Brockley Jack Studio Theatre, London – until 4 August 2018
You can’t start a revolution with five sleep-deprived students and a typewriter with a sticky F key… There’s nothing more inspiring than the story of those that tried and now it is being told in Ross McGregor’s compelling The White Rose.
It has been 75 years since 21-year-old German student Sophie Scholl, her older brother Hans, and friend Christoph Probst were executed by guillotine for the crime of high treason, for resisting Nazism by writing and distributing leaflets.
The White Rose – the collective formed by the Scholls and their young, educated, spirited group of friends – didn’t even come close to bringing down Hitler. But their legacy far outweighs the initial impact of their protest. As a symbolic act of bravery, it was colossally powerful and lives on.
The young men and women who are locked up today, flogged, or worse, in Egypt, Turkey and Saudi Arabia, for the crime of producing videos or tweets criticising their governments, still believe they can start a revolution and change the world.
Arrows & Traps has produced an astonishing show. The first half is told through joyous, hopeful, witty flashbacks, with some brilliantly quotable lines. It is punctuated by quick cut scenes of Sophie holding her own under interrogation by the least-clichéd Nazi I’ve seen on stage or screen (Christopher Tester, superb as Gestapo officer Robert Mohr).
He is all the more intimidating for being so measured, calm, and, as the saying so often goes, ‘just doing his job’.
Tester comes into his own in the second half as we see Mohr start to crack.
The frustration of being faced by the brave, unbreakable Sophie, as she somewhat naively martyrs herself, is too much. This Fräulein is not what he expected.
The White Rose is surprisingly funny for a story about persecution and death in the Third Reich, with McGregor’s script littered with memorable lines as the students plot and pursue their revolution and dream big.
Humour is one of the greatest acts of small rebellion and for these larking bohemian youths, a “little utopia among the wastelands of fascism”.
A gag about finding grammatical errors in quotes from Hitler is quickly followed by a reference to 300,000 Jews recently slaughtered in Poland.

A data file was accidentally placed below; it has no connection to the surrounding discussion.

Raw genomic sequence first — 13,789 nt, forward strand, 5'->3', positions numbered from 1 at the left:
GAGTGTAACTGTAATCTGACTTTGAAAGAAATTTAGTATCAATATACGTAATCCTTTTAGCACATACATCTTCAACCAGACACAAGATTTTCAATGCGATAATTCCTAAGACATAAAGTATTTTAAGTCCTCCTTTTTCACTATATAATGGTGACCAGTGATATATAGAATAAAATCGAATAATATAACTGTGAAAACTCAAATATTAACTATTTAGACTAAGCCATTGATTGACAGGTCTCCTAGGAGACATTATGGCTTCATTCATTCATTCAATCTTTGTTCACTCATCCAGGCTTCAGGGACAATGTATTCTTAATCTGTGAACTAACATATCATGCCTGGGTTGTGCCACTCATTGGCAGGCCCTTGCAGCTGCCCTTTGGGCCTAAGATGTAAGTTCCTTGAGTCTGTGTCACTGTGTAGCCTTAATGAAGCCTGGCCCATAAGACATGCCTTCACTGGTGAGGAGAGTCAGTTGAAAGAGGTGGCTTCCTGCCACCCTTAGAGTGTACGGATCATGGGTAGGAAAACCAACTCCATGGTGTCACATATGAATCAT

While named for the collective, The White Rose is billed as Sophie’s story.
History has certainly best remembered her, but this is somewhat of a miss-sell. Lucy Ioannou is brilliant, playing the bright, girlish, and so very very young, Sophie, but this is very much an ensemble piece.
Each character gets an adequate chance to develop their individual stories and earn their place in history. This, to me, is very much a tale about the power of collective thought and action.
Connor Moss is superb as the quirky Alexander Schmorell, flirting with both Hans and Sophie in equal measure.
And Pearce Sampson prompts my first flood of tears as the quiet, stoic Christoph Probst, willing to fight for what’s right despite having three children under two at home.
Alex Stevens’ God-fearing Willi Graf is intense and tortured as he grapples with his conscience while Hans (Will Pinchin) urges more direct action against the state. Pinchin is charismatic in his powerful performance as the group’s visionary figure.
Beatrice Vincent, as Traute Lafrenz, plays a vital second role as narrator. As an aside, it is worth noting that Lafrenz, at the age of 99, is still with us.
Having survived the arrest and execution of her friends she later moved to the US and had a successful career as a doctor.
Both halves begin with familiar but still shocking footage of the Führer, barking into a microphone, marching troops, tanks, parades, in expertly cut, high quality, montages.
After the interval there’s the occasional flash of colour which always brings home how recent this period, and this horror, was.
At the end we see cinema or TV drama-style stills of the real White Rose members (a number of doppelgängers further emphasising the play’s super casting) in all their tragic beauty. That set my tears off for the third time.
If I’m nitpicking: the second half is a bit repetitive. The stormtroopers are visually very creative but jar a bit with the production overall and aren’t really needed to set the mood of terror.
We’re in Nazi Germany and we’ve just seen montages of Hitler, we get it.
And I thought the voiceover by Andrew Wickes of Roland Freisler, as he’s sentencing the defendants, sounded more Hammer Horror than arch Nazi judge.
Meticulously researched by writer and director, Ross McGregor, though, especially as he recreated the way Freisler belittled and verbally abused his victims in the People’s Court.
The end is heartbreaking, even though we know it’s coming.
Ioannou’s desperate monologue as it finally sinks in what’s about to happen to her, just a short few days after her arrest, is one of the most gut-wrenching performances I’ve seen.
McGregor gives us a story of a young generation’s courage, as they fight to reclaim their country from those who are destroying it.
The allusions to the modern day aren’t subtle.
You’ll leave weeping, angry and, if you’re anything like me, questioning whether you would or could ever be so brave.
Arrows & Traps are back at the Brockley Jack in the run up to Halloween with McGregor’s take on Dracula. I can’t wait.